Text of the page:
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A team of university, military and corporate network engineers successfully demonstrated international voice calls and mobility applications running on IPv6, the long-anticipated upgrade to the Internet’s main communications protocol.
The tests were conducted from mid-November until early December on Moonv6, the world’s largest native IPv6 backbone. These tests, which focused on IPv6 application-layer functionality, came on the heels of military tests of IPv6 interoperability, conformance and performance that were covered in last week’s newsletter.
The University of New Hampshire (UNH) InterOperability Laboratory led the latest round of Moonv6 tests. Ten companies including Agilent, Check Point, HP, Hitachi, Ixia, Juniper, Lucent, Nortel, Spirent and Symantec participated in the recent tests.
Moonv6 is a joint operation of UNH, the U.S. Defense Department, the North American IPv6 Task Force and the Internet2 university consortium. It links approximately 80 servers, switches and routers located in sites from New Hampshire to California. Established in 2003, Moonv6 supports two rounds of testing each year.
Moonv6 exists to help boost deployment of IPv6, which promises easier administration, tighter security and an enhanced addressing scheme over IPv4, the Internet’s current protocol. IPv6, which uses a 128-bit addressing scheme, supports a virtually limitless number of uniquely identified systems on the 'Net, while IPv4 supports only a few billion systems because it uses a 32-bit addressing scheme.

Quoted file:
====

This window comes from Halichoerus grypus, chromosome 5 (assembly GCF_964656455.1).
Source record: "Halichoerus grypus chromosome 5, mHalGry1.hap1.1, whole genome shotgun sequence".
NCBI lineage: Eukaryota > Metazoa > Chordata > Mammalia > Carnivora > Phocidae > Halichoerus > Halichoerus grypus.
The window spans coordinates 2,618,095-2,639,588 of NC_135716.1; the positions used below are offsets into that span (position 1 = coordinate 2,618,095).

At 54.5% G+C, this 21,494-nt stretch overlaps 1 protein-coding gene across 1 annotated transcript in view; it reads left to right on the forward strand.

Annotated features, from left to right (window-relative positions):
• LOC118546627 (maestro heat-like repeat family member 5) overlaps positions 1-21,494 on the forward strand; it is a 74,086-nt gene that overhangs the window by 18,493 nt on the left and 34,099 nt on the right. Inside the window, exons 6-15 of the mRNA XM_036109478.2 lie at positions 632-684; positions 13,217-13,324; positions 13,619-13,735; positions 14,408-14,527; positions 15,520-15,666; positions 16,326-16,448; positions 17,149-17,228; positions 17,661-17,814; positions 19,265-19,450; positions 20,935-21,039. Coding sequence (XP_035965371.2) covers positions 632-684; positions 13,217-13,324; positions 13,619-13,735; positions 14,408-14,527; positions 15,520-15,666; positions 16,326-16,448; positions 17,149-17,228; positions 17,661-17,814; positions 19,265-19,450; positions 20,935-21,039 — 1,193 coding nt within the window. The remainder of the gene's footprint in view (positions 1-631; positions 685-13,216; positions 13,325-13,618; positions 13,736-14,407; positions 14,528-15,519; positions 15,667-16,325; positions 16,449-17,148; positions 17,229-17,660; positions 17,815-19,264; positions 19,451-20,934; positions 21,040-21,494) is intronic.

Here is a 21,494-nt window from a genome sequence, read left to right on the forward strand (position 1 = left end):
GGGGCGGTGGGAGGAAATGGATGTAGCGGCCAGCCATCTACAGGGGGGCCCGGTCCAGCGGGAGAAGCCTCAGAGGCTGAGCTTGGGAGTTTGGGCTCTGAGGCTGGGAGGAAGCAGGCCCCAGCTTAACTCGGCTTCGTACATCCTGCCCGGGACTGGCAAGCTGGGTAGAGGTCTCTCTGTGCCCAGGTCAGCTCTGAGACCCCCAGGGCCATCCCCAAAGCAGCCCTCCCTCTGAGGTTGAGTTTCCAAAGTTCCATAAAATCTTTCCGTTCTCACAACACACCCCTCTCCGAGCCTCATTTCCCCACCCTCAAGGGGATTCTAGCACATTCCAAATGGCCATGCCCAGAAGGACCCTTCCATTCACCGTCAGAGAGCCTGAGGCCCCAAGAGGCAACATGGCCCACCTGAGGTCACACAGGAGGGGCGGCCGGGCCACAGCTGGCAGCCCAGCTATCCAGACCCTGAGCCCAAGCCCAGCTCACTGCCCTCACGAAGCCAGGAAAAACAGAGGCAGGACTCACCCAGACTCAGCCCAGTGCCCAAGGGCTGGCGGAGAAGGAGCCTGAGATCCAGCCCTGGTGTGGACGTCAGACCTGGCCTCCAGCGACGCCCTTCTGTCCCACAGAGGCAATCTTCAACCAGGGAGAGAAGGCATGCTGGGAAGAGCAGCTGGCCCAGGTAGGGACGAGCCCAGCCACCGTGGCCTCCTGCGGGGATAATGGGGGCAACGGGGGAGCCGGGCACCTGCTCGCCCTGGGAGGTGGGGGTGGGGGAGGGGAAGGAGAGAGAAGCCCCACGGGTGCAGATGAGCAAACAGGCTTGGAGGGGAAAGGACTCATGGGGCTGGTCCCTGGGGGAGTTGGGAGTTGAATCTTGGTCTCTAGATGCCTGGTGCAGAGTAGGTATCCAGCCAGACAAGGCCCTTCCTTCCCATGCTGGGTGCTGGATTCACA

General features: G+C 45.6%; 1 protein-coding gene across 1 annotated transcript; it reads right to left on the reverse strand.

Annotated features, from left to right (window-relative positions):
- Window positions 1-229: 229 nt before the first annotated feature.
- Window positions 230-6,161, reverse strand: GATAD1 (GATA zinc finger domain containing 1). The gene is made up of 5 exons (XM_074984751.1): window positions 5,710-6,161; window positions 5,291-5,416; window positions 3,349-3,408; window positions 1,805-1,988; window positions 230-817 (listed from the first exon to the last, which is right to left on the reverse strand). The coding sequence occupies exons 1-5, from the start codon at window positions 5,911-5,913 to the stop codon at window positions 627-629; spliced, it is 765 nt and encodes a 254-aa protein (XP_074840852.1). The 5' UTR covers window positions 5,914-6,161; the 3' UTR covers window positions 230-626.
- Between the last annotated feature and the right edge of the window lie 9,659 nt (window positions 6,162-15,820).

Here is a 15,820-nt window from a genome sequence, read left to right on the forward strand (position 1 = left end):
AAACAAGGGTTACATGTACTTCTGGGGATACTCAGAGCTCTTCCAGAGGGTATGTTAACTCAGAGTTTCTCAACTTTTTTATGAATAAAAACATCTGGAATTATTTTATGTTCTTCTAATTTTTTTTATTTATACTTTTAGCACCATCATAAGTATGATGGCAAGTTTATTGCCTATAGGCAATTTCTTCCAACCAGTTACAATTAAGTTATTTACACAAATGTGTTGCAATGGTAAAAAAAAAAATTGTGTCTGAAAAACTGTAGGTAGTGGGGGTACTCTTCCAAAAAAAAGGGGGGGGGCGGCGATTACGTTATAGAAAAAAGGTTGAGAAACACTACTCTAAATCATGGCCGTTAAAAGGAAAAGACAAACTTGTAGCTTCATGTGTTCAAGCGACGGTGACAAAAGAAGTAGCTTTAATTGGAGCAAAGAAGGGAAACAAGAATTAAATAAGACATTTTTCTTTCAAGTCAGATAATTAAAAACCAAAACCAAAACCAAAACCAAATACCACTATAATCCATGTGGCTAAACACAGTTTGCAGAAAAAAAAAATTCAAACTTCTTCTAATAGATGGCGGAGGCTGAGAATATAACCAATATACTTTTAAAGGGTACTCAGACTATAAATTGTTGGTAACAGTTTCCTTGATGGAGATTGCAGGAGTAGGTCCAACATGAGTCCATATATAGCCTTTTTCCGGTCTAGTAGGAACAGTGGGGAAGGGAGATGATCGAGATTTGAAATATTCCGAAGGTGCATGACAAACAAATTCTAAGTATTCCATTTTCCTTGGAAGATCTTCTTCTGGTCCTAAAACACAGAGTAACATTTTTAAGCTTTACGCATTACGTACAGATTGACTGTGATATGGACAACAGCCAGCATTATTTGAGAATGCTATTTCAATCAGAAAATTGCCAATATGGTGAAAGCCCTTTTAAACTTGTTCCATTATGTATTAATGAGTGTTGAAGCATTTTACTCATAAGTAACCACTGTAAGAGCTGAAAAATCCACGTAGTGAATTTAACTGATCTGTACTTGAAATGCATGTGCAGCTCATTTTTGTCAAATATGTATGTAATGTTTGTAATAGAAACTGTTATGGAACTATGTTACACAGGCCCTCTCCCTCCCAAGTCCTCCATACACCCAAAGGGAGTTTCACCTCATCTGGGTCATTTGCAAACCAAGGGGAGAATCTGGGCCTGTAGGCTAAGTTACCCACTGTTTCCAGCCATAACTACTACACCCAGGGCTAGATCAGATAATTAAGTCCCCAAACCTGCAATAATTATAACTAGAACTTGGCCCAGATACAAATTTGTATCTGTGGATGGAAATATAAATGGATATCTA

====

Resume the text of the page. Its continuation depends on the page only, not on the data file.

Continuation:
For this round of tests, UNH focused on testing Dynamic Host Configuration Protocol (DHCP), security and voice services. The tests involved passing missed voice and data traffic over IPv6 and demonstrated basic application-layer functionality. UNH officials said IPv6 is showing progress but still has a way to go, especially in applications.
Most importantly, UNH engineers successfully completed VoIP calls between New Hampshire and Korea using software from Mercury, a Korean company. The calls were routed to Seoul, South Korea through an IPv4/IPv6 tunnel from the Moonv6 network in New Hampshire.
"Network operators interested in VoIP should definitely be watching IPv6," said Ben Schultz, IPv6 managing engineer and technical lead for UNH's Moonv6 effort. "VoIP will benefit from the simplified network architectures that IPv6 enables."
UNH engineers also ran network management and interoperability testing between firewalls, hosts and routers using IPSec. UNH engineers found that firewall functionality for IPv6 works at a basic level, but not all participants could support VoIP for IPv6.
UNH says that it ran the largest-ever test of DHCP over IPv6. UNH found that both DHCPv6 and DHCPv6 prefix delegation are working. UNH says that IPv6-cable routers are improving at DHCP and DNS resolution.
"In the past we’ve done some proof of concept testing with DHCP and DNS, but this time we are doing much more detailed testing to say what works and what happens if you add some complexity into those scenarios," Schultz says. "We are seeing more vendors that have DHCP implementations, and that’s a good sign."